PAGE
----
Nowadays, my tastes for music lean more towards new than retro but I always thought The Turtle's songs were enjoyable to listen to. (I hear the name Eleanor and think of Adam Cohen's Low Million's version but there was an earlier Elenore). Note from Wiki: The blissful-sounding "Elenore" may be the only Top Ten single to contain et cetera in it's lyrics. Ha.

Flo turns 60 today.

Mark Volman Born: 19-Apr-1947

Birthplace: Los Angeles

CA Gender: Male

Religion: Presbyterian

Race or Ethnicity: White

Sexual orientation: Straight (I don't remember this being a question 40 years ago. Ha.)

Occupation: Singer

Nationality: United States

Something to talk about.

Sorry Sanjaya. This is how it's done. (I'll kind of miss him though.)

Monday, April 16


The kitchen table is our bulletin board. We leave notes for each other on the newspaper and on the back of envelopes. Amy left this for me since our paths haven't crossed yet today. It sums up my feelings.

Tax deadline looming, My Hump, and Radio Radio.

I'm busy so I'll just use other people's stuff:

Click it, there is much detail to it.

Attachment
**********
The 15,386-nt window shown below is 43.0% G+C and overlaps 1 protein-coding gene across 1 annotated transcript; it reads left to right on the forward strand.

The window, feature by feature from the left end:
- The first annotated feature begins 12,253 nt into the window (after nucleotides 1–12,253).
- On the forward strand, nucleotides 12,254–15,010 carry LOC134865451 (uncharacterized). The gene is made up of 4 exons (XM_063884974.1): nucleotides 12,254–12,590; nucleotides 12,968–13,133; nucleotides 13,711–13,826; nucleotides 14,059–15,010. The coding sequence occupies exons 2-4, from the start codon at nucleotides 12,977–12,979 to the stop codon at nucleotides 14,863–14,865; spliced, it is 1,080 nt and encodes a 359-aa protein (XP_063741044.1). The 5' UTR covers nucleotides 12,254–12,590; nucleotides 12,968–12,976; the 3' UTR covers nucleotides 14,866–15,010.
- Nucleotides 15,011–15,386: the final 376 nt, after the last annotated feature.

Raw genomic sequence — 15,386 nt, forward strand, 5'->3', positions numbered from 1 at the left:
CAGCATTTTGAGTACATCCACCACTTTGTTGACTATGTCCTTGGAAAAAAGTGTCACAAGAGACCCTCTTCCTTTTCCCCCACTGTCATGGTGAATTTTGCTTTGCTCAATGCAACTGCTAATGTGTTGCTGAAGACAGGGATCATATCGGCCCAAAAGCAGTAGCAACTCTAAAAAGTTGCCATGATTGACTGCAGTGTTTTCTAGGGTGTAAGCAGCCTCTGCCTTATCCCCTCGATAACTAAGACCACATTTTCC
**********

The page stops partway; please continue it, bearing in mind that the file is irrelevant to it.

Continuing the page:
I'll start out with the famous cartoon of a 1040 form by the late Jeff MacNelly (Shoe and once cartoonist for the Chicago Tribune). They usually run it every year, similar to the old fall favorite Indian Summer by John McCutcheon. The Tribune appreciates it's cartoonists.

The San Franciso Chronicle had an article with writers picking their favorite YouTube videos.

This was Joe Selvin's choice:

Alanis Morissette: "My Humps," 4:09: Almost 3 million people watched this sly, wicked parody of the Black Eyed Peas in the first week it was posted on YouTube.

Reportedly filmed at her own apartment in front of a white sheet, the Morissette version of "My Humps" treats the hip-hop number as a slowed-down singer-songwriter piece with Morissette, flexing heretofore previously unrevealed comedic skills, acting out the drama and angst of the piece, makeup running down her cheeks, until the final frame, when she breaks into peals of laughter.

There is no record, no official video, no mention of the parody on her Web site. It seems to be just a wacky freelance job with no agenda other than well-deserved poke at the Peas and the group's ridiculous hit song.